Exercise is one of the most important aspects of dog care. However, so many old wives’ tails are bandied about concerning exercise that it’s no wonder some people become confused. The benefits of exercise for dogs are similar to those for humans: it generally keeps the mind and body healthy and is essential for longevity. While exercising is also the time when most dogs learn to socialise and make doggy and human friends –
Different breeds need varying amounts of exercise. Giant and large breeds need plenty of exercise, however, you need to be careful when they’re young. Because of their size and slow development they need to be exercised in moderation. Most competent breeders will guide owners on this matter or the Kennel Club (1 Clarges Street, Piccadilly, London) can supply breed club addresses who in turn will recommend exercise levels.
Of course size isn’t the only important factor. Dogs which were bred for chasing and running quickly –
Most young and middle-
That’s a difficult question. I’ll give you some general guidelines but if you’ve any doubts concerning your dog’s health or age then speak to you vet who will probably be acquainted with your dog’s particulars. In my view exercise should be primarily based on time and not distance walked. A dog which goes on a brisk half-
Puppies need gentle playful exercise; they have loose joints and developing muscles that are more susceptible to injury. A puppy should be taken on short walks preferably, never to the point were a puppy is exhausted. When a person has walked a puppy too far then the puppy will often flop down. Unfortunately the owner still has to get back to where he started which means more exercise which puppy could do without. Puppies enjoy playing in gardens and parks; when they’re tired they’ll rest. When you’re playing games don’t overdo it or over-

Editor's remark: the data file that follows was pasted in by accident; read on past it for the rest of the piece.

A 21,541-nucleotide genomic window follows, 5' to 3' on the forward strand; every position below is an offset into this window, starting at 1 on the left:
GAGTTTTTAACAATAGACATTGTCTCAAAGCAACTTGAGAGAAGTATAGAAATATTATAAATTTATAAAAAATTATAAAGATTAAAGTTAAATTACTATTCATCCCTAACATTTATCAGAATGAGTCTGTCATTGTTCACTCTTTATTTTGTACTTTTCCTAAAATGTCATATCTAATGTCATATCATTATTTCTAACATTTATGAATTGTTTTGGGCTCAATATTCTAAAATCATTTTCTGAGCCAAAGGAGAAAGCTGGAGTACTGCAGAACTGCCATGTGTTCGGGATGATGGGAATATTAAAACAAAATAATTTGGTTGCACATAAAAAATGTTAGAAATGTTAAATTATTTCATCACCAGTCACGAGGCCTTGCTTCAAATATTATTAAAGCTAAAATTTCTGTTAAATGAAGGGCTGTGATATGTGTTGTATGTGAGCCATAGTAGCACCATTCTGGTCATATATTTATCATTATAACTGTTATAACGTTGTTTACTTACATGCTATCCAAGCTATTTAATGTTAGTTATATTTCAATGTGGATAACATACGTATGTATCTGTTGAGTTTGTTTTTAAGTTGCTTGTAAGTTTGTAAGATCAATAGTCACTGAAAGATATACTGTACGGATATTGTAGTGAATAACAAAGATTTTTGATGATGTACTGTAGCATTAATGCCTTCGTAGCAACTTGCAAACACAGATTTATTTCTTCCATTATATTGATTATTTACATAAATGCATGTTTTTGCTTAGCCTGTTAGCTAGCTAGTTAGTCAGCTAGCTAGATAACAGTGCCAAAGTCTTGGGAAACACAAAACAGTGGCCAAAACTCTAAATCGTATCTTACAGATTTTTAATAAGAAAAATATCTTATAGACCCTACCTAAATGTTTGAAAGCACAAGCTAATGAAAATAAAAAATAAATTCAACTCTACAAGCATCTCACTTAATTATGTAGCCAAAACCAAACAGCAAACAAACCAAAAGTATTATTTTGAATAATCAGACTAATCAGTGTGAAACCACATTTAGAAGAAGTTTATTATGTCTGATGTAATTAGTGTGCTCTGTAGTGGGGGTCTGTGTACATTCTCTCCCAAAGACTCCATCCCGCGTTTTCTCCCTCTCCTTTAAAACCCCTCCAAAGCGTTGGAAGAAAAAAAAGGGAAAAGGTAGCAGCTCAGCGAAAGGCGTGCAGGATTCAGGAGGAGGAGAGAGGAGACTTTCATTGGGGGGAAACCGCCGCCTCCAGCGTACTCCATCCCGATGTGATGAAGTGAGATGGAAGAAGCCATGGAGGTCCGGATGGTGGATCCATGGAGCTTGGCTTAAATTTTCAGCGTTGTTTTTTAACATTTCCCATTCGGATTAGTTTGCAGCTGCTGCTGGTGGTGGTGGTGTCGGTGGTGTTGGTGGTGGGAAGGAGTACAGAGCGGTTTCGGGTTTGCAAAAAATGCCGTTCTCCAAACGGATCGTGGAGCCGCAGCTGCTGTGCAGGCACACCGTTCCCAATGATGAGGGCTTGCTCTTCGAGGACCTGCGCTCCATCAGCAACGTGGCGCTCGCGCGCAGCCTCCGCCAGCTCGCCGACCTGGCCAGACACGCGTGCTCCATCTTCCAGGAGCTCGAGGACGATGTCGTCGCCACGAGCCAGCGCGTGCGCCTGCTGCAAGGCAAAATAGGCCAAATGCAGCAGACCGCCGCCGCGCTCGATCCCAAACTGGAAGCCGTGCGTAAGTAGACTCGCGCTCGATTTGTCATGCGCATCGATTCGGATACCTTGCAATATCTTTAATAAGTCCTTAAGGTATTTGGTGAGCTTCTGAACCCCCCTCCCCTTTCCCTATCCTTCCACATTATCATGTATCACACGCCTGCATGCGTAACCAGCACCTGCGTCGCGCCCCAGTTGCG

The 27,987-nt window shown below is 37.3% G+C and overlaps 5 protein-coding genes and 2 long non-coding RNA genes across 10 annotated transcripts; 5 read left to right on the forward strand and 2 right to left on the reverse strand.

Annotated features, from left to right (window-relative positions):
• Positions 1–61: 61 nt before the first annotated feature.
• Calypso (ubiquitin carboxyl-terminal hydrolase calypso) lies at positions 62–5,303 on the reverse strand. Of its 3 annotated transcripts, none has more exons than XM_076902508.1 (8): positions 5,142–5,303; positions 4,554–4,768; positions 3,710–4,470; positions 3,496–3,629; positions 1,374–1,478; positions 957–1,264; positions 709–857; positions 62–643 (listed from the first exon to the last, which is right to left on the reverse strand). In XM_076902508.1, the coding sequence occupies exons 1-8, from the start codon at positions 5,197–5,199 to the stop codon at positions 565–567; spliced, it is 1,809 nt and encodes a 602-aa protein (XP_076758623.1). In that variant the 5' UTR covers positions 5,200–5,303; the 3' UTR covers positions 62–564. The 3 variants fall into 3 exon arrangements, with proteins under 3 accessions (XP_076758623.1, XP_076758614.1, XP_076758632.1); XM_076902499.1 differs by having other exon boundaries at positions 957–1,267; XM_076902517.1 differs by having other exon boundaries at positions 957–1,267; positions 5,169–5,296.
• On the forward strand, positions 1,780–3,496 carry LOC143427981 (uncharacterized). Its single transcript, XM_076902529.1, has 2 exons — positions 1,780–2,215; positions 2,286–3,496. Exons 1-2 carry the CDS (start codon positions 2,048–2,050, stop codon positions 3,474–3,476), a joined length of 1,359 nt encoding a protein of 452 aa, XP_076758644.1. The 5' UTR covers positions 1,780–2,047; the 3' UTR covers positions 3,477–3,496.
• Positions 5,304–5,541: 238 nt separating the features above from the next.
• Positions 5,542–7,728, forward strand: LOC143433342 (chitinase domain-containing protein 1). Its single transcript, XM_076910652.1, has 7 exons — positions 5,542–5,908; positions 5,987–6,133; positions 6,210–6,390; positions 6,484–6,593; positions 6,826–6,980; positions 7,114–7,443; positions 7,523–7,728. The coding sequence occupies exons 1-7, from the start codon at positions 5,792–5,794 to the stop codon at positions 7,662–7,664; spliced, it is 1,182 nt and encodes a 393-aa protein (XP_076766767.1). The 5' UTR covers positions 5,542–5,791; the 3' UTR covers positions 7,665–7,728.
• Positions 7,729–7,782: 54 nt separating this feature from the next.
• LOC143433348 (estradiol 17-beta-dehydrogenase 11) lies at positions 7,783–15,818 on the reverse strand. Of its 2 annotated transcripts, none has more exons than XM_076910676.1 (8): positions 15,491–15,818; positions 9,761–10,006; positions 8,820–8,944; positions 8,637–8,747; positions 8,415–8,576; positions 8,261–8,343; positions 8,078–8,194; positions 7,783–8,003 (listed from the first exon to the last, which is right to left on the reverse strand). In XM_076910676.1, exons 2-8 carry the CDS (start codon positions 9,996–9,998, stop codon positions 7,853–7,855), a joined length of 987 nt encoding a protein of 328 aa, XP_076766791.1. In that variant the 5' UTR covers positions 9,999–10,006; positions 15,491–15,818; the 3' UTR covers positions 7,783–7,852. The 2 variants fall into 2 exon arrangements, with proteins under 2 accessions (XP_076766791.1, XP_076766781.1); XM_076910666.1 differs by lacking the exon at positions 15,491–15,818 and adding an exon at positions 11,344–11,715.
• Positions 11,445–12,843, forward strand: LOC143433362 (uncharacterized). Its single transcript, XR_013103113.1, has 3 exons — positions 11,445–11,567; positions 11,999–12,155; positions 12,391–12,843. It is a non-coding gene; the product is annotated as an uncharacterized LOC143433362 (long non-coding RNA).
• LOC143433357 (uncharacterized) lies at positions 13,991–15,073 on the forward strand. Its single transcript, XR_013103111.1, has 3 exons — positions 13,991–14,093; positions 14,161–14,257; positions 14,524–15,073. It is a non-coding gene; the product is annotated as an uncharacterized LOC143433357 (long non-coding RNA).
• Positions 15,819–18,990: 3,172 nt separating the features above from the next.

A fit, healthy dog is less lightly to suffer ailments than a less active counterpart –
Types of Exercise
Walking on a lead is good exercise and all healthy dogs will benefit from it. A flexi lead is useful because it gives your dog a little more freedom to exercise yet keeps him within your control –
This is the sort of exercise we normally think of, however, it’s important to remember that there are other forms of activity that are just as beneficial.
Teaching your dog to retrieve a toy on command is probably the most useful and rewarding game a dog can learn. Not only does it greatly increase the amount of exercise your dog gains daily but just as importantly, it builds up a powerful bond between owner and dog. It teaches the dog to depend on you for its enjoyment in life and it reduces the chance of having a dog that doesn’t come when called. It’s a method I have used for over twenty-
Dogs Playing Together
Dogs love playing together and this should be encouraged were possible. The amount of energy expended is considerable and beneficial. A dog should be trained to come back on command and not pester other dogs were it is not wanted. That’s why I strongly believe that on every walk you should involve yourself in at least one play game with the dog and not solely depend on other dogs interacting with yours.
Types of Toys
There are so many different types of toys on the market, though some stand out more than others as good accessories for play and retrieve. The Boomer and Kong toys by Roger Mugford are excellent and safe. Solid balls are sold in most pet shops but do be careful to buy one which your dog can’t swallow or get stuck in his throat. Tennis type balls which can be squashed in a dog’s jaws only to re-
Tug of War
This is another activity that can be played in the home or garden and gives delight to all participants. As long as you ensure that your dog always finishes up by giving up the rope or tug of war item then there’s no danger of dominance being encouraged. Children should NOT play tug of war games unless supervised and with very stable tempered non dominant dogs, as it can get out of hand. If the dog begins to become aggressive or over-
So don’t forget that the more you exercise your dog the more chance you have of being a healthy owner in partnership with your healthy best friend.
By Colin Tennant
Principal of the Cambridge Institute of Dog Behaviour & Training